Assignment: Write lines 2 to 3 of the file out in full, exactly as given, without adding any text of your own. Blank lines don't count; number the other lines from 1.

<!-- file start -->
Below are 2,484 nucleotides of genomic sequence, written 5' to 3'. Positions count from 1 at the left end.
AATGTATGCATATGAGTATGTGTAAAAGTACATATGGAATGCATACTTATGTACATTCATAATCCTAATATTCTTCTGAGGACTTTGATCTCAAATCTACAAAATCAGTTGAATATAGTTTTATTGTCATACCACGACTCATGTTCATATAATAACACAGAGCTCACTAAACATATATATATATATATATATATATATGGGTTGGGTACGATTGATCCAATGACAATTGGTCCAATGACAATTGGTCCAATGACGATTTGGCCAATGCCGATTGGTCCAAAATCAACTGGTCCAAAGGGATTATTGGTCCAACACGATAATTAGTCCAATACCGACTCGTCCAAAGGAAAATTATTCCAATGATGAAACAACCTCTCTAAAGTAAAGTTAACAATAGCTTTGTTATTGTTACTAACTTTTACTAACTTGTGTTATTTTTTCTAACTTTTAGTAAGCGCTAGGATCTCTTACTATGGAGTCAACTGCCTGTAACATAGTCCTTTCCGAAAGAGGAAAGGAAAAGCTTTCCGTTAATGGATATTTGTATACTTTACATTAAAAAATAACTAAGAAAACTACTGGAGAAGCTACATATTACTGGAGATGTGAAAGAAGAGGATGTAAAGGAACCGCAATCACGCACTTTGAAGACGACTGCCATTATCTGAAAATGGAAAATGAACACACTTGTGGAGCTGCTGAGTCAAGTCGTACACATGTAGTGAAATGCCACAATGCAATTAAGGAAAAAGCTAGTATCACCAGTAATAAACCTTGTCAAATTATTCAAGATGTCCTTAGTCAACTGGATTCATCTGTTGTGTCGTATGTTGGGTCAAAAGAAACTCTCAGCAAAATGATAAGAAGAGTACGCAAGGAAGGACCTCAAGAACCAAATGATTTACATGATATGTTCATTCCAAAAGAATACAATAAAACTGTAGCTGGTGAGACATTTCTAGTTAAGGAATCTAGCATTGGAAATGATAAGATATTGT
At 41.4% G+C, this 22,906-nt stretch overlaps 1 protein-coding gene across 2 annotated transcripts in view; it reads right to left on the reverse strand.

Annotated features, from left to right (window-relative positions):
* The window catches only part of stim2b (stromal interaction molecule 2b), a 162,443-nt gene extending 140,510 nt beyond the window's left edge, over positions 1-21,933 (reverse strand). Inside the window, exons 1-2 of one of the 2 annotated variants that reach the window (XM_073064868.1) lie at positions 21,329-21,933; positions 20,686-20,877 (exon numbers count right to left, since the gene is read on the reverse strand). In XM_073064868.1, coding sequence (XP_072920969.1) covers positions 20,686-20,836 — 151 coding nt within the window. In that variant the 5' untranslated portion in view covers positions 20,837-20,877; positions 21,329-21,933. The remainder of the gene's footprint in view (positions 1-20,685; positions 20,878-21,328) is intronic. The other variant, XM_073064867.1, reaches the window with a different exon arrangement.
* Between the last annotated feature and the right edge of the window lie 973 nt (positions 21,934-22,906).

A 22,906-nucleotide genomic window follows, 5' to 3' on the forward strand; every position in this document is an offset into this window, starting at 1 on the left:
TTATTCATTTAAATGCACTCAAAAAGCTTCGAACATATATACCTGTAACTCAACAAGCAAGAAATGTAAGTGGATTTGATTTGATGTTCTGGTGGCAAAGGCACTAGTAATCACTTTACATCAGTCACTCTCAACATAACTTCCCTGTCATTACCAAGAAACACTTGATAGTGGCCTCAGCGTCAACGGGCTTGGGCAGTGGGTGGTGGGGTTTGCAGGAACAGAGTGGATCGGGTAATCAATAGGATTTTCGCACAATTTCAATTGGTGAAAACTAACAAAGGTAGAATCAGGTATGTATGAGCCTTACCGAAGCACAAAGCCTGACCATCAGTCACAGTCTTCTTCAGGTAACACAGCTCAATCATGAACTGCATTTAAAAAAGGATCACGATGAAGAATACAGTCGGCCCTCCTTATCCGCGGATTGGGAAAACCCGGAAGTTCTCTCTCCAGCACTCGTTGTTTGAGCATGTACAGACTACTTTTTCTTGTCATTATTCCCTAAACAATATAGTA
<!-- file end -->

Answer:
AATGTATGCATATGAGTATGTGTAAAAGTACATATGGAATGCATACTTATGTACATTCATAATCCTAATATTCTTCTGAGGACTTTGATCTCAAATCTACAAAATCAGTTGAATATAGTTTTATTGTCATACCACGACTCATGTTCATATAATAACACAGAGCTCACTAAACATATATATATATATATATATATATATGGGTTGGGTACGATTGATCCAATGACAATTGGTCCAATGACAATTGGTCCAATGACGATTTGGCCAATGCCGATTGGTCCAAAATCAACTGGTCCAAAGGGATTATTGGTCCAACACGATAATTAGTCCAATACCGACTCGTCCAAAGGAAAATTATTCCAATGATGAAACAACCTCTCTAAAGTAAAGTTAACAATAGCTTTGTTATTGTTACTAACTTTTACTAACTTGTGTTATTTTTTCTAACTTTTAGTAAGCGCTAGGATCTCTTACTATGGAGTCAACTGCCTGTAACATAGTCCTTTCCGAAAGAGGAAAGGAAAAGCTTTCCGTTAATGGATATTTGTATACTTTACATTAAAAAATAACTAAGAAAACTACTGGAGAAGCTACATATTACTGGAGATGTGAAAGAAGAGGATGTAAAGGAACCGCAATCACGCACTTTGAAGACGACTGCCATTATCTGAAAATGGAAAATGAACACACTTGTGGAGCTGCTGAGTCAAGTCGTACACATGTAGTGAAATGCCACAATGCAATTAAGGAAAAAGCTAGTATCACCAGTAATAAACCTTGTCAAATTATTCAAGATGTCCTTAGTCAACTGGATTCATCTGTTGTGTCGTATGTTGGGTCAAAAGAAACTCTCAGCAAAATGATAAGAAGAGTACGCAAGGAAGGACCTCAAGAACCAAATGATTTACATGATATGTTCATTCCAAAAGAATACAATAAAACTGTAGCTGGTGAGACATTTCTAGTTAAGGAATCTAGCATTGGAAATGATAAGATATTGT
At 41.4% G+C, this 22,906-nt stretch overlaps 1 protein-coding gene across 2 annotated transcripts in view; it reads right to left on the reverse strand.